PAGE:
DFS Pitching Preview: May 9, 2022

Our pitching in MLB DFS isn’t just a source of fantasy points. The price tags on pitchers make it so they dictate the freedoms and restrictions of building our lineups. Before reading this article, it’s highly suggested that you read my article, “DFS Pitching Primer,” so the concepts discussed here make more sense.

That we’re not selecting the best players. We’re constructing the lineups which carry the most leverage without sacrificing many projected fantasy points.

There are a few tiers with which we’re gonna deal. More in order of salary than skill because we’re not talking about your pitcher picks. We’re talking about how you’re going to construct your lineups and the salaries are the shapes of our puzzle pieces.

EXPENSIVE ACES TIER: Carlos Rodón, Brandon Woodruff

Carlos Rodon might be the best pitcher in baseball. If he isn’t, he’s up there. “THE BAT thinks he is, aside from Jacob deGrom,” Derek Carty, curator of THE BAT, told me, adding: “He’s absurdly good and somehow super underrated.”

There’s nothing to fear against the Rockies. Not even their active roster’s 20.1% strikeout rate against left-handed pitching since 2020 because Rodon has some of the best strikeout stuff in baseball. His 12.58 K/9 since leads the slate. His 2.86 SIERA leads the slate. All of that said, the Rockies aren’t total trash in neutral settings. Their active roster has a 101 wRC+ against left-handers since 2020, so this isn’t a plus matchup. But Rodon is so great right now that anything that isn’t negative is a full system go.

Brandon Woodruff doesn’t have the elite data points of Rodon, but he does face the terrible Reds. Factor in their active roster’s 23.3% strikeout rate against right-handers and the strikeout output should be similar to Rodon’s. Woodruff doesn’t have a monster strikeout rate, but 10.69 since 2021 is more than fine, considering his great command and comparable power prevention. I’m looking to lock in Rodon because the matchup isn’t enough of a points-per-dollar uptick to make this a coin flip. Rodon has the clear edge with his elite strikeout stuff. But the run prevention matchup for Woodruff is great, despite the Small Park, so he’s totally excusable where we need the salary relief.

EXPENSIVE YOUTH TIER: MacKenzie Gore, Michael Kopech

Here’s where I thought we could flip a coin, factoring in the Kopech discount between the two, but the matchup is swarming this comparison.

MacKenzie Gore is really expensive, but he draws the terrible Cubs who strike out a ton and Gore’s strikeouts are on the uptick. Sometimes.

Gore only struck out 15.0% of batters in his first start. But then struck out 35.0% and 45.5% in the following two. His last start: 8.7%. The question with Gore has never been whether or not he can generate strike outs, but when will he do it? The Cubs’ active roster’s 24.7% strikeout rate against lefties should make for a ceiling game for Gore. Should.

The issue with Michael Kopech isn’t that his shaky command will get him bombed. The concern is that his shaky command runs up his pitch count to prevent him from pitching six innings. It’s hard to even ceiling him out over six, the matchup is a bit of a minus, and the Guardians don’t strike out much. That said, the baked-in strikeout stuff is an electric 12.28 K/9 over 92.1 career innings, while he and Gore could legitimately be $10k on this slate.


Julio Urias isn’t really an ace, but he’s really good at run prevention and can go six innings against anyone to compile six strikeouts. Unfortunately, he’s more of a FanDuel play where we get extra points for the quality start and this game is only on the DraftKings main slate. It’s a truly excellent matchup, if not the best on the slate in one of the pitcher-friendliest ballparks in the league. He’s projecting well for good reasons. We shouldn’t just not-ignore him in MME. He should be in our pools for smaller fields, like the $250 four-max or $4 20-max.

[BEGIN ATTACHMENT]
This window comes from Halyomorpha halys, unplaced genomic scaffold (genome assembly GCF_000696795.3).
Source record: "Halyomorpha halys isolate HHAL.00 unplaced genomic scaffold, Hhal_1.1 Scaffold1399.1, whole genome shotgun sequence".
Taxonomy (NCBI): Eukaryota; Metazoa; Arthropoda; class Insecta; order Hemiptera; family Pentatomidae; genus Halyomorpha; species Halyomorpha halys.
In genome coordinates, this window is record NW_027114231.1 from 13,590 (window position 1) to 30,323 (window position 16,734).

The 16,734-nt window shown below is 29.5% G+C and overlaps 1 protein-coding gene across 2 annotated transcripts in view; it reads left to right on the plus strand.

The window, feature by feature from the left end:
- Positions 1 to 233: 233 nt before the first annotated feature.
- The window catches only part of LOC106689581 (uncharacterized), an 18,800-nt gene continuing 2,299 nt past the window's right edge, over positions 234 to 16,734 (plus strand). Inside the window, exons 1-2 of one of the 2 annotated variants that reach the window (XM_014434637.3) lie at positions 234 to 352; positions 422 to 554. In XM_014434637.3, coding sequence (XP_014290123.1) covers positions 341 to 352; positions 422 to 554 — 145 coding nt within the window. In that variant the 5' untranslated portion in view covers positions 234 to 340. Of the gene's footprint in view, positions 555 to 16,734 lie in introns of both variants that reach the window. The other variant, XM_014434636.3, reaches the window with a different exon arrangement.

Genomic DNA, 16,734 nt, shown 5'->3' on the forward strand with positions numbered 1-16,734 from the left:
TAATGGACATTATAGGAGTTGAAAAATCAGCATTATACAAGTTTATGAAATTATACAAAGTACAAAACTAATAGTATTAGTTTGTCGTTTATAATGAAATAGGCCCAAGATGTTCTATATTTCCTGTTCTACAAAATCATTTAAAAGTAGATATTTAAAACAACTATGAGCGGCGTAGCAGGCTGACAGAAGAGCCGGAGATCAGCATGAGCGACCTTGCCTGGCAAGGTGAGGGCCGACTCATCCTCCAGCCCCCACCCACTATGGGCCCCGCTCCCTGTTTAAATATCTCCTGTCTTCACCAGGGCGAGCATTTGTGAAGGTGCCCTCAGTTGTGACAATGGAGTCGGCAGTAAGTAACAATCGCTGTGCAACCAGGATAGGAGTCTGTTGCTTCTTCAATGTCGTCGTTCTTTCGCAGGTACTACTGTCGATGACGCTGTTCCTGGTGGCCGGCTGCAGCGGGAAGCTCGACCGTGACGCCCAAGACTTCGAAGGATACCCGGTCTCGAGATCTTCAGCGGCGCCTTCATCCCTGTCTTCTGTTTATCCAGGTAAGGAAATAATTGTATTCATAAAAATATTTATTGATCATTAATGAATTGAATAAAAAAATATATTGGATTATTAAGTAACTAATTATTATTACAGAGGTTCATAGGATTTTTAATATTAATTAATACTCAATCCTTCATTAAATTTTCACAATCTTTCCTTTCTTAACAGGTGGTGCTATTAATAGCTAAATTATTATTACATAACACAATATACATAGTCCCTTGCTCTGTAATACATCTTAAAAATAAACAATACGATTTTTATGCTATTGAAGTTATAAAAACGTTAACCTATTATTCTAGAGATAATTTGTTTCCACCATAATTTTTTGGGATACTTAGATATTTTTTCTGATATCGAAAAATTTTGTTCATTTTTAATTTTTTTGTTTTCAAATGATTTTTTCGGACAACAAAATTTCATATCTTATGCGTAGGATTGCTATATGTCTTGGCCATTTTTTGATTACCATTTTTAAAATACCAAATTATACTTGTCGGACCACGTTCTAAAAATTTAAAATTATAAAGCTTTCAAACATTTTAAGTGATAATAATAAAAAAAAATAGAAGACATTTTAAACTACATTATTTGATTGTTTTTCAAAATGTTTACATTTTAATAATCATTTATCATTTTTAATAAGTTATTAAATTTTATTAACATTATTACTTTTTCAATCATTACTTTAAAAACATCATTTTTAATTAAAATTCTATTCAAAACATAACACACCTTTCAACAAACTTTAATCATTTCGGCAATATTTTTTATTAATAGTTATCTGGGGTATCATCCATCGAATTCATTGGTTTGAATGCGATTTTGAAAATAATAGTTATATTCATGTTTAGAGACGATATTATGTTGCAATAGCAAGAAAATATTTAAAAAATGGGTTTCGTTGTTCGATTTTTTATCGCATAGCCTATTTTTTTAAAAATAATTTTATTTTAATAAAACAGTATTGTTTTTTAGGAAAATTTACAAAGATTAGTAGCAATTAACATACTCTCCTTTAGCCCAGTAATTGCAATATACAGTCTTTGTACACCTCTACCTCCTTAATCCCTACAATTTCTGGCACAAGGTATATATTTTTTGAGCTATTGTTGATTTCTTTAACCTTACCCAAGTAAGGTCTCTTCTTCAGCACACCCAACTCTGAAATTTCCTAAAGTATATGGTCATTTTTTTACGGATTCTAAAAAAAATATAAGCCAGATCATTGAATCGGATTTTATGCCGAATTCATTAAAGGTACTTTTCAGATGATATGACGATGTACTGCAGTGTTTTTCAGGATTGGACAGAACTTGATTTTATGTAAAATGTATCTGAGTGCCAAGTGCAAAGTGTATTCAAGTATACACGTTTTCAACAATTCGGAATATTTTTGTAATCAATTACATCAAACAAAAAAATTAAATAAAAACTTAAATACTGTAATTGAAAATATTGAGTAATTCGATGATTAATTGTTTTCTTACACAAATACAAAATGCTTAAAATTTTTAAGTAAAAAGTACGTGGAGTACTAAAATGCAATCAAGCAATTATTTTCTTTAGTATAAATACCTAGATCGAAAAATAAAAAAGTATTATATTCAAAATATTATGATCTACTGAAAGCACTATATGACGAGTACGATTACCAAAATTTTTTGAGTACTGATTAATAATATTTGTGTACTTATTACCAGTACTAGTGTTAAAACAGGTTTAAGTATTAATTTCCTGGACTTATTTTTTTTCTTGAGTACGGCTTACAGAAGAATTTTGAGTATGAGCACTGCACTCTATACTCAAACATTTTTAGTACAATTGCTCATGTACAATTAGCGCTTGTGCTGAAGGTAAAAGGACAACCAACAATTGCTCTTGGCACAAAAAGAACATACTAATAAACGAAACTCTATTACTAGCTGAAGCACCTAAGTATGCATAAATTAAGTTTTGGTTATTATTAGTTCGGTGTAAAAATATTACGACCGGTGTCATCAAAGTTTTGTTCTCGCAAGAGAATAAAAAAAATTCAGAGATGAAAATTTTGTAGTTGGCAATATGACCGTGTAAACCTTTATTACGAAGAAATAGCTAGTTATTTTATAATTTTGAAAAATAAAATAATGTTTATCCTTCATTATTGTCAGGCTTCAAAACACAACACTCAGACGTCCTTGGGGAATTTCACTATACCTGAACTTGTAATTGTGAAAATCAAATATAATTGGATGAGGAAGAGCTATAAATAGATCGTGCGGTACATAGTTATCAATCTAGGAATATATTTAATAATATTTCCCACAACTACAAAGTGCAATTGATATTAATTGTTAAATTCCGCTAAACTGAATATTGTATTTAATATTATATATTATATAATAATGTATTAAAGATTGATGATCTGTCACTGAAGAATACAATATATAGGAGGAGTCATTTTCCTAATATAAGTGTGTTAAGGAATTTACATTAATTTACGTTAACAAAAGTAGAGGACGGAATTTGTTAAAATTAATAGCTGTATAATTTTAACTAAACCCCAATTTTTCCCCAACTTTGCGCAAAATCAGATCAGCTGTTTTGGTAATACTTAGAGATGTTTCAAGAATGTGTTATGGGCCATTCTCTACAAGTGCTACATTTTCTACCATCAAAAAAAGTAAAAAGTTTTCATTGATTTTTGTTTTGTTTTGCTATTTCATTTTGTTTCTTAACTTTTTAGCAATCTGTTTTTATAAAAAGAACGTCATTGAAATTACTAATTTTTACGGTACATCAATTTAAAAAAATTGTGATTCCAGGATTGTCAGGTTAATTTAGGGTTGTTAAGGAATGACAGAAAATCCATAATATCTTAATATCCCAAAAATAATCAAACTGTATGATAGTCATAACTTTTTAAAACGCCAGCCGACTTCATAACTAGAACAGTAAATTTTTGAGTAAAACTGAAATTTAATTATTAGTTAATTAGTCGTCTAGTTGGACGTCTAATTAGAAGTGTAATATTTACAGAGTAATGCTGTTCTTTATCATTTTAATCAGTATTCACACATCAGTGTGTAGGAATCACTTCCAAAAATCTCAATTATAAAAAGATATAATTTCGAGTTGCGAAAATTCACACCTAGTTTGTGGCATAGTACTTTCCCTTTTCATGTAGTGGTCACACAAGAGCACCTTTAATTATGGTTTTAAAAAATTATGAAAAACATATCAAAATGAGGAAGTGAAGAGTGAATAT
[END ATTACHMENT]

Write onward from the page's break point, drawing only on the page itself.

CHEAPER SP2: Paul Blackburn

Paul Blackburn seems about adequately priced. He doesn’t strike anyone out, but we’re talking about a 1.80 groundball-flyball ratio and 1.87 BB/9 since 2021. Only 62.2 innings, but we should think he’s who we think he is: a pitch-to-contact guy who generates a ton of outs. He’s more of a DraftKings play because we have to play two pitchers there, but also because we don’t need six innings. His normal five is just fine. Moreover, the Tigers’ active roster comes in with a 24.7% strikeout rate against righties since 2020. SO there is a shot as a strikeout-per-inning in Blackburn’s ceiling.

Sure, we’d prefer that Blackburn is $6,500, but it’s still a solid price when we can’t afford to go with two of the five expensive pitchers or just wanna find some leverage.

BUM TIER: Michael Pineda

At $6,200, facing the maybe the second-best matchup on the slate in the Athletics, Michael Pineda is totally viable. He doesn’t strike anyone out these days, but his 1.67 BB/9 since 2021 should give us a sense of optimism that he can go deep in a low-scoring game. Well, relatively deep.

We’ve seen Pineda go exactly five innings in two of his three starts, which should be more than enough comfort for us to play him. He’s bad, so no one wants to play him, but this is a ceiling spot where he can generate 15-to-20 fantasy points. He carries more risk than Blackburn, but he probably carries a higher ceiling than Blackburn.

Alex Sonty is a professional DFS and poker player, while contributing to RotoGrinders and FanGraphs, as well as serving as a part-time political science professor in Chicago, IL. He’s been playing fantasy sports since 1996 and entered the DFS realm in 2014, currently playing high-stakes MLB and NFL cash games and GPPs. He is a Chicago Tribune and SB Nation alum, while holding a J.D./M.A. and L.L.M. from DePaul University.

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